Building an effective management method requires a senior leadership style that fosters transparency in the way the organization is led from the top. This means CEOs, managers, supervisors, and other leaders have to be accessible to one another. For some organizations, this actualizes in town hall meetings where all senior leaders are there to take questions and hear issues directly from employees.
In this method, employees are seen, feel heard, and ultimately contribute to an inclusive workplace culture. Combining top-down and bottom-up management methods allows leaders to embody a leadership style that prioritizes shared power and put the needs of employees first to drive performance.
The following are three traits you should embody to successfully implement a management style that lends itself to effective workplace culture.
No matter your business goals or objectives, you must ultimately work hard and contribute much time and energy to see the company’s success. Leadership comes with many challenges, and perseverance helps you work your way around the obstacles. For example, there will be times when your employees feel like they aren’t making progress. Fortunately, by embodying perseverance and working with individuals through difficult situations, you can help your team members learn from your example and create a company culture of dedication to growth.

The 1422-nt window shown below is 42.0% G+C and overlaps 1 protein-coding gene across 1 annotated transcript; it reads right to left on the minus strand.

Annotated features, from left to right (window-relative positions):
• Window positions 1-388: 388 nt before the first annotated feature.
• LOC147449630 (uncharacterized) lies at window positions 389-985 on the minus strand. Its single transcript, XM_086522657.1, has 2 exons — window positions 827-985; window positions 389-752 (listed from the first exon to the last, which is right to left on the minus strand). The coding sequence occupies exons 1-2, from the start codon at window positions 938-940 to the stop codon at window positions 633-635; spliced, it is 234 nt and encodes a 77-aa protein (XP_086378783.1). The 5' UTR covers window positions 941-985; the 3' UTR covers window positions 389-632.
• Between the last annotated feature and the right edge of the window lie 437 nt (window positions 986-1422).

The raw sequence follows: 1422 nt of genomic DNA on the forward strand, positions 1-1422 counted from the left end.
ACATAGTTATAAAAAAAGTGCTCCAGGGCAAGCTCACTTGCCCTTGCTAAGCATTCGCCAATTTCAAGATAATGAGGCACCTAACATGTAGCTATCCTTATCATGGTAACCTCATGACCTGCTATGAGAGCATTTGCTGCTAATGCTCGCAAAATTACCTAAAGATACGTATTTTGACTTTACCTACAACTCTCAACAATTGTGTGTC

Emphasizing employee motivation and creativity directly results in increased organizational growth and productivity. As a leader, you must encourage your employees to think outside the box and develop innovative solutions to problems as they arise. Instead of suppressing your team’s creativity by micromanaging them, give them the freedom to express their ideas and the motivation necessary to succeed.
You should allow your employees to control their projects and the outcomes without monitoring their every move. According to a survey, 69% of employees have considered quitting their job because they felt like they were being babysat. Instead, let your team members feel that you trust them by providing them with projects and more opportunities for growth, listening to their feedback, and implementing their suggestions. In doing so, you will be amazed at the culture of productivity that grows.
Building the right culture for a company or organization takes time and careful planning. There is not a single, straightforward solution to fostering organizational culture because it varies depending on diverse company missions and values.
What is clear, however, is that all successful companies share similar behaviors, such as coordination across functional lines, strategic alignment, individual and team development, empowering others, and creating psychological safety that allows all members to flourish.
Fortunately, this process of change starts at the top. As a leader, you must be clear about the behaviors you want to see to effectively drive organizational performance. Remember, embodying certain traits will encourage employee productivity, reinforce a positive culture, and enhance creativity and motivation. No matter which organizational culture you choose, ensure it speaks to the employee experience, which positively increases when positive culture is shared.
As one CEO said, “You will create the organizational culture you want for performance, or the existing culture will create you and the performance you get.”
Written by Andrew Rahaman.